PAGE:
“Okay. How about 72?” I offer, and James interjects, “Take off 2”, and she goes about her task of setting the machine. When she is done and is done cannulating me she decides to make conversation. “So, where do you live?” she asks. I tell her immediately, comparing her in my mind to Nurse Rached*, and hoping she just walks away and leaves me alone.
I must admit here that I know it takes two to create an image of aversion (that I now have ringing in my brain) and I know I’m stretching it to compare little Carrie to Nurse Rached. It just popped into my head that way so I purged myself of it here. And I do know that I can either add to the aversion or shrink the aversion by my response to it, so how I respond to Carrie actually (probably) fed her squinty eyes and stern nature. In NLP we used to say, “The meaning of your communication is the response you get”. This presupposes that communication and thus relationships are built upon two inputs, not just the “other”. Therefore, we can think of resistance as a constructed action based on both parties input. Either party in a conversation can create resistance in the other by not listening to the other or by simply presenting information that is not agreeable to the other. At any point either party can also decrease resistance by inputting information that is agreeable to the other, or by earnestly asking for the other’s opinions or ideas. When I am teaching counselors, I remind them of Steve de Shazer’s views of resistance: it is created when the counselor attempts to convince a client who is in "denial" (lack of agreement about the "problem") that a problem exists and that the client needs to do something about it. When clients are viewed as having "multiple goals", rather than as "resistant", the counselor has more options for responding to them in useful ways. The key is "to cooperate with the client in respect to each of the client's goals"**. And BTW: later James tells me Carrie’s not so bad.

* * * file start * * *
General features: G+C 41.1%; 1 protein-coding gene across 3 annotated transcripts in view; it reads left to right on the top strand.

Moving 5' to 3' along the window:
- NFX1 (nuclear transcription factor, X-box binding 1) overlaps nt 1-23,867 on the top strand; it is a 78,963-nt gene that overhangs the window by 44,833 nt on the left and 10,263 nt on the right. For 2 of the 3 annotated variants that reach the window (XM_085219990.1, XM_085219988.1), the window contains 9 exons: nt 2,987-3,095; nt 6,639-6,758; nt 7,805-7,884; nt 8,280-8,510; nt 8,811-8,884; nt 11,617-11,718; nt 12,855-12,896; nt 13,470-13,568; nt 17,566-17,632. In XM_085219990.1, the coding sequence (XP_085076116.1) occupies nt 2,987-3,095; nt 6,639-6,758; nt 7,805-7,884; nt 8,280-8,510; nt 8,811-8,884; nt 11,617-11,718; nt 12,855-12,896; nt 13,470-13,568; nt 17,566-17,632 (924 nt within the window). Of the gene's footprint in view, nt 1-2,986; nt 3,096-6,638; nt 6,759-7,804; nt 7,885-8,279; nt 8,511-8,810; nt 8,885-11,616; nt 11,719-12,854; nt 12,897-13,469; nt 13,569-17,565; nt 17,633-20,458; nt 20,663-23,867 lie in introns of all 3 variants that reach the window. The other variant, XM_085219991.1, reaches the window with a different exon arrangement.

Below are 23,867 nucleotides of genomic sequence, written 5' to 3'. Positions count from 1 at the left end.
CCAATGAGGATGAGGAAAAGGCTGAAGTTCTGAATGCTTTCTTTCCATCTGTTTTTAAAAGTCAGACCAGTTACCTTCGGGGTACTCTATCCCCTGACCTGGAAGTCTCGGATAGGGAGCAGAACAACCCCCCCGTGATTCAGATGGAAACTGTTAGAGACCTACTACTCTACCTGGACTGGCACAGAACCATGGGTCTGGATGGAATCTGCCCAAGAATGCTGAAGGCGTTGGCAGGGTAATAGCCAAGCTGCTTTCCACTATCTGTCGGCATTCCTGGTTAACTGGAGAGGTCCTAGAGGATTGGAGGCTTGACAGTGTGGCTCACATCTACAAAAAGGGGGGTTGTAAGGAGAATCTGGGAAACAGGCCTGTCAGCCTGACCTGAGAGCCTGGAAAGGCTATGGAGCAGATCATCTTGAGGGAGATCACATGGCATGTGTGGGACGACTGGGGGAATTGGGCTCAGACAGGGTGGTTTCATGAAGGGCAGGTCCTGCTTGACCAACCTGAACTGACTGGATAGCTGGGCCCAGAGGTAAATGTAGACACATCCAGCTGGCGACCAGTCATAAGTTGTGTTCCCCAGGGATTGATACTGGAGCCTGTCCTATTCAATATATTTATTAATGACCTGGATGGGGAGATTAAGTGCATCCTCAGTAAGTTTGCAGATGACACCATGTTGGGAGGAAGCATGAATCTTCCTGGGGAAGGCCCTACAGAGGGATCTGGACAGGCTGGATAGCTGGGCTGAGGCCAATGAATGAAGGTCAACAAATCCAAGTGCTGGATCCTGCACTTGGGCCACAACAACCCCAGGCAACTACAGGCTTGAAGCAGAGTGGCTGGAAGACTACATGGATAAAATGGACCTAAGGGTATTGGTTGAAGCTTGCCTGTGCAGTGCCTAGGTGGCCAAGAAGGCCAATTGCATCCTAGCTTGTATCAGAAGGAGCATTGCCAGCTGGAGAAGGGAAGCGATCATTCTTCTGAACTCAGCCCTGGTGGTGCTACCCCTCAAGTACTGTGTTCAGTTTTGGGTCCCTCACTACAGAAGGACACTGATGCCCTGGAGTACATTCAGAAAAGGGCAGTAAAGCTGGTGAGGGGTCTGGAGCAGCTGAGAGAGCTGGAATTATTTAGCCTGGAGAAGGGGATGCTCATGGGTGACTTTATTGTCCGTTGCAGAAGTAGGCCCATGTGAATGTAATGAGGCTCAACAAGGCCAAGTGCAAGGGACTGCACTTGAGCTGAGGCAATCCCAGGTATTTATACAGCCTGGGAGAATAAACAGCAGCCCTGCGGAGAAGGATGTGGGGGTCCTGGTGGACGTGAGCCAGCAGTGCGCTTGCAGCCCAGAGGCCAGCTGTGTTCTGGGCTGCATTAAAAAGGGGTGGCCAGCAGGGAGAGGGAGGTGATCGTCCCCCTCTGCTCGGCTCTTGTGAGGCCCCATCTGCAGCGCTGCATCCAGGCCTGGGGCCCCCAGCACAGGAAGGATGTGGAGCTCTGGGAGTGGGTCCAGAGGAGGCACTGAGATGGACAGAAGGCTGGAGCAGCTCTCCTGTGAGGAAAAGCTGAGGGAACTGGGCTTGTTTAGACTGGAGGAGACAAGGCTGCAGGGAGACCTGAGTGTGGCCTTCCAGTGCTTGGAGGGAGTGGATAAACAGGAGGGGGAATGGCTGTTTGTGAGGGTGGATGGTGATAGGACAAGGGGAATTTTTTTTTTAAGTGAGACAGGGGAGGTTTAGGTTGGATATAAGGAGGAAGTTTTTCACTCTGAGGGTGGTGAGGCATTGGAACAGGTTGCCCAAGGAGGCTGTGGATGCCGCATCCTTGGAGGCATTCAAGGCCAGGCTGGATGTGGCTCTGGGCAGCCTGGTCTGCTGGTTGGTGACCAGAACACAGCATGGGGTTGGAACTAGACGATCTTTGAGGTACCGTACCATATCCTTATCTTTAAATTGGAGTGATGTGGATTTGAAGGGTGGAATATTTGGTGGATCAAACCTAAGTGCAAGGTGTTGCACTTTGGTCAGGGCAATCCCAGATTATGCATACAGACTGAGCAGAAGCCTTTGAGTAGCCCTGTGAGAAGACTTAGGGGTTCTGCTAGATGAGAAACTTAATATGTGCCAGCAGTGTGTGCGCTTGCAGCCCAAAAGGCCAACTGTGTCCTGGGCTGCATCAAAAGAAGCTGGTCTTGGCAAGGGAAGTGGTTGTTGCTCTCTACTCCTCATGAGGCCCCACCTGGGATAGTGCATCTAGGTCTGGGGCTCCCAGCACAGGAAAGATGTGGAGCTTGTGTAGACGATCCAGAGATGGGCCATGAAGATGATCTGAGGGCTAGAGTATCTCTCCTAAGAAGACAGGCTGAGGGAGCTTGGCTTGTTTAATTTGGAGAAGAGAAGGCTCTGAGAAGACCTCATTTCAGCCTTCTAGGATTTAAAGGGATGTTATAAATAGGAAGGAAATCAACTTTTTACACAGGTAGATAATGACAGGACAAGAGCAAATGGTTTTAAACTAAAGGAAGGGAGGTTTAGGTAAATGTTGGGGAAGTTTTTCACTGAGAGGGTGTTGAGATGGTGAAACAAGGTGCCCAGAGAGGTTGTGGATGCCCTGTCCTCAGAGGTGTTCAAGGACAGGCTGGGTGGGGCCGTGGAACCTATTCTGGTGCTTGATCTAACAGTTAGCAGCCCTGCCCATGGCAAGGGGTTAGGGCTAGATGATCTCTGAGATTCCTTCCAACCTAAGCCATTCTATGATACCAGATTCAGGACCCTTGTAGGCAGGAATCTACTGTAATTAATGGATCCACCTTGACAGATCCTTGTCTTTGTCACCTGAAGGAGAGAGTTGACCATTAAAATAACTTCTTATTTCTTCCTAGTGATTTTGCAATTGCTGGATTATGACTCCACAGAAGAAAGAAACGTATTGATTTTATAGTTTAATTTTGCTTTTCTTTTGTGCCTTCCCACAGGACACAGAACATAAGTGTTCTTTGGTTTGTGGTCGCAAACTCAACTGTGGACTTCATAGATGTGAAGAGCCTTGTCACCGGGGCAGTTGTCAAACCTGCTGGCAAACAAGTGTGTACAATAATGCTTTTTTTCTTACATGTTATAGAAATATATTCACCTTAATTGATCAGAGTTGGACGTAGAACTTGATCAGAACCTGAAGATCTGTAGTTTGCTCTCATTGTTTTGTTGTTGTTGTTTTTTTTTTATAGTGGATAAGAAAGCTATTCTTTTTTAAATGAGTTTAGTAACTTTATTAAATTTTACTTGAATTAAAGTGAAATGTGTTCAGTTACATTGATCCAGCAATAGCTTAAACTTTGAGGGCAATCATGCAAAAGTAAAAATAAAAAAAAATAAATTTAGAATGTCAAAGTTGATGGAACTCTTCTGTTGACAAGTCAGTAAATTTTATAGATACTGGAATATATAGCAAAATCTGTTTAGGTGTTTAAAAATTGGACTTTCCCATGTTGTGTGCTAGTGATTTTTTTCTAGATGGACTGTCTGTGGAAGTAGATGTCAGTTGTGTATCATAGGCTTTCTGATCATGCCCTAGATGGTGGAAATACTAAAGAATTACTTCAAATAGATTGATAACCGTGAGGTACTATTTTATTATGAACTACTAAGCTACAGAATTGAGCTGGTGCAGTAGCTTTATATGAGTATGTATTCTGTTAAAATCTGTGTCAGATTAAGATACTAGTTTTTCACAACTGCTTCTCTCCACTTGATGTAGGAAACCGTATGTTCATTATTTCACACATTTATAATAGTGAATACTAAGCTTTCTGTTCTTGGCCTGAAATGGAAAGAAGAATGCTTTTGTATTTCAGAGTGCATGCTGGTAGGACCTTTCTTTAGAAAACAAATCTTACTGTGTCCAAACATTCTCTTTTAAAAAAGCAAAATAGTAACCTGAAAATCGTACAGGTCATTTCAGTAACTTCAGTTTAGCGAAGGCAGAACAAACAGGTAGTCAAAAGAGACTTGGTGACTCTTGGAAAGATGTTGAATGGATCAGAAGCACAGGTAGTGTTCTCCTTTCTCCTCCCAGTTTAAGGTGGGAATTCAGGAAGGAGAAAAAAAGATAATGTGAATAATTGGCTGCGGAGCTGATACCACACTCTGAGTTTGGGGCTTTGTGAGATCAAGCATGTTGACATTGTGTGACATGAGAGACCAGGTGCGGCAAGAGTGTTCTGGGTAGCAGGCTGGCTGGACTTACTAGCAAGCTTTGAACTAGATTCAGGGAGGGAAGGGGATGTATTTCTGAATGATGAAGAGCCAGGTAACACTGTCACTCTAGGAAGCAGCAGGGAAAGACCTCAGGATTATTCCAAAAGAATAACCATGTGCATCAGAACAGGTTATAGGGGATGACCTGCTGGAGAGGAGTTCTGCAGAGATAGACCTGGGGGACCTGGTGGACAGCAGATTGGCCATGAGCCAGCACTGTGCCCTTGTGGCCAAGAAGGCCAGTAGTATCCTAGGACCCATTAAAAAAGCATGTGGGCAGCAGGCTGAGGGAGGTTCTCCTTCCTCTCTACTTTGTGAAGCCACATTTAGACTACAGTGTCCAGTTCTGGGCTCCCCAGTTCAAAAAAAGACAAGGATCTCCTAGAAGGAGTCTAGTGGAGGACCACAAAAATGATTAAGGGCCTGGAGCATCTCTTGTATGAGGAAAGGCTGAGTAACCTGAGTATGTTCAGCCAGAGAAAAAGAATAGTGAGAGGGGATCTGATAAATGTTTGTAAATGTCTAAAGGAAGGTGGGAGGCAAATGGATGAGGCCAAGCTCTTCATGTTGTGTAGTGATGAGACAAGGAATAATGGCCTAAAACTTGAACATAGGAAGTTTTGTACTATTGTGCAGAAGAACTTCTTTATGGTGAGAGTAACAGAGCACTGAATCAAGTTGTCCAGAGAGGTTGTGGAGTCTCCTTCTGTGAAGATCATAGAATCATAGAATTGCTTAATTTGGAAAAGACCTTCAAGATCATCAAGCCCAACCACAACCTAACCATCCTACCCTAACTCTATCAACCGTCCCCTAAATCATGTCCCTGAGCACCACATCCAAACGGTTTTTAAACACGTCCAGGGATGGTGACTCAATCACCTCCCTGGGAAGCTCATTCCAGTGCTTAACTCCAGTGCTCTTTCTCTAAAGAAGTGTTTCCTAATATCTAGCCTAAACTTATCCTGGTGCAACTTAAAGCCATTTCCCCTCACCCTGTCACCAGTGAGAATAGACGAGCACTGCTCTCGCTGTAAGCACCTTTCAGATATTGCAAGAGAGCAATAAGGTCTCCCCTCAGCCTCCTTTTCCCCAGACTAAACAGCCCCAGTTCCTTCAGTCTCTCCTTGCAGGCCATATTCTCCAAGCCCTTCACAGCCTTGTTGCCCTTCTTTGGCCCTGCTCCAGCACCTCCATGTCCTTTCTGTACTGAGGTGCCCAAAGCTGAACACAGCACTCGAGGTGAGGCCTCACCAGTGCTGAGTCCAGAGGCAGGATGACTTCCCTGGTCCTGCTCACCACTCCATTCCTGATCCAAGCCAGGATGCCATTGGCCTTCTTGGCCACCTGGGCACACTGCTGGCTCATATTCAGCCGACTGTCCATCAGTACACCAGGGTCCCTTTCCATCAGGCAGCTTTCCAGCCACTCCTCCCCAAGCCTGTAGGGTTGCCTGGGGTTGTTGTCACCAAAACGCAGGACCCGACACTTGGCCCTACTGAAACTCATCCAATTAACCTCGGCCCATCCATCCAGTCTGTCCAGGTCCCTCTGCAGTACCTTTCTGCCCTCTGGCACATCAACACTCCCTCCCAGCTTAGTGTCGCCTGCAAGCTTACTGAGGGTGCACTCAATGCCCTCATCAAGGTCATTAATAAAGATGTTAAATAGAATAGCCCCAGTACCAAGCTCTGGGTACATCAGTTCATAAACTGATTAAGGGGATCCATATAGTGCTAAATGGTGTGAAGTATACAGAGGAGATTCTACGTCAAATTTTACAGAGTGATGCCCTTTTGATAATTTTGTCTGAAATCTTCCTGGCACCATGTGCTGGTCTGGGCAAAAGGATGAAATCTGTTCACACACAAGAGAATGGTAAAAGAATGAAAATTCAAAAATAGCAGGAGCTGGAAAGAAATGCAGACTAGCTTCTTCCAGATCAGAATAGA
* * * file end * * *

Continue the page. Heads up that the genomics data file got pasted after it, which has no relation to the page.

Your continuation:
So, back to football: today I am watching OU whip U of Miami and I’m thinking that even though OU is our big rival, I would still rather see a Big 12 team beat any Atlantic Coast Conference team. And OU is VERY impressive. I am afraid of what they will be like against us on OU Weekend. Yikes!
About 30 minutes before I’m done, and now watching Michigan fall to the Oregon Ducks, there is commotion over to the left of me a number of chairs; and when a commercial comes on, I check with my football-watching neighbor (the one who always wears shorts and boating shoes with ankle socks) about what it’s all about. He reports that this son came in to pick his mother up and noticed she has a badly hanging toenail. He asks Ron to cut it off and Ron explains the rules about toenail cutting (“no way Jose”) and about liability issues, etc. and the guy gets real mad and asks if the center can give him a knife so he can do it himself. I’m getting sorry I missed this drama. After the guy leaves with his mother in her wheelchair, the staff is chuckling about his request and wondering if he’ll take her to an emergency clinic or just home to his garage; sticking her foot in a vise and ripping the toenail off with some pliers.
And, what a Saturday! There’s one more event to report. Just at the end, while Carol was getting ready to de-cannulate me, she gets busied up down the line and then they pull out the medical screen and Ron goes back there to service someone who was just brought in by the transport service. Carol comes back and she sheepishly says, “Sorry. Someone’s colostomy bag just broke.”, with a frown. “Ycch” I say, “Don’t tell me more”. I can tell Carol is just happy that Ron is handling it… so to speak. Carol un-hooks me, (as I hallucinate poopy smells wafting around) bandages me up, and I’m on my way. I’m thankful that I’m one of the healthiest dialysis folks on the block. Yippee! I dance right outa there and drive fast all the way home.
Notes: In at 73.9 and out at 72.5 kgs.
* Green, M.E. (nd) Louise Fletcher in One Flew Over the Cuckoo’s Nest. Retreived online September 2007 from The Little Review’s website: http://www.littlereview.com/goddesslouise/movies/cuckoo.htm
** Tohn, S.L. & Oshlag, J.A. (1996) Solution-focused therapy with mandated clients: Cooperating with the uncooperative. In Miller, S., Hubble, M. & Duncan, B. Handbook of solution-focused brief therapy. San Francisco, Ca: Jossey-Bass Publishers, p. 154
New Readers: For A Welcome Post, click August 2006 on the Sidebar
The Austin Folkies Team Report: We're up to around $1000 dollars of donations for the PKD Walk! WOW! I am amazed at the generosity of my family & friends!
El Milagro: Got here on time today and am getting hooked up by Gladys the Tech, who is friendly and competent and has long thin fingers with scrubbed red knuckles. She efficiently pokes and attaches me and is off to hook up the next person.
Today I weighed in at 76.7 and I wonder if that’s the highest I’ve ever weighed in at… the result of stuffing myself with wicked chiles over the weekend at our annual chile fest. I doubled up on binders and tried to keep a somewhat kidney-friendly diet while enjoying the feast.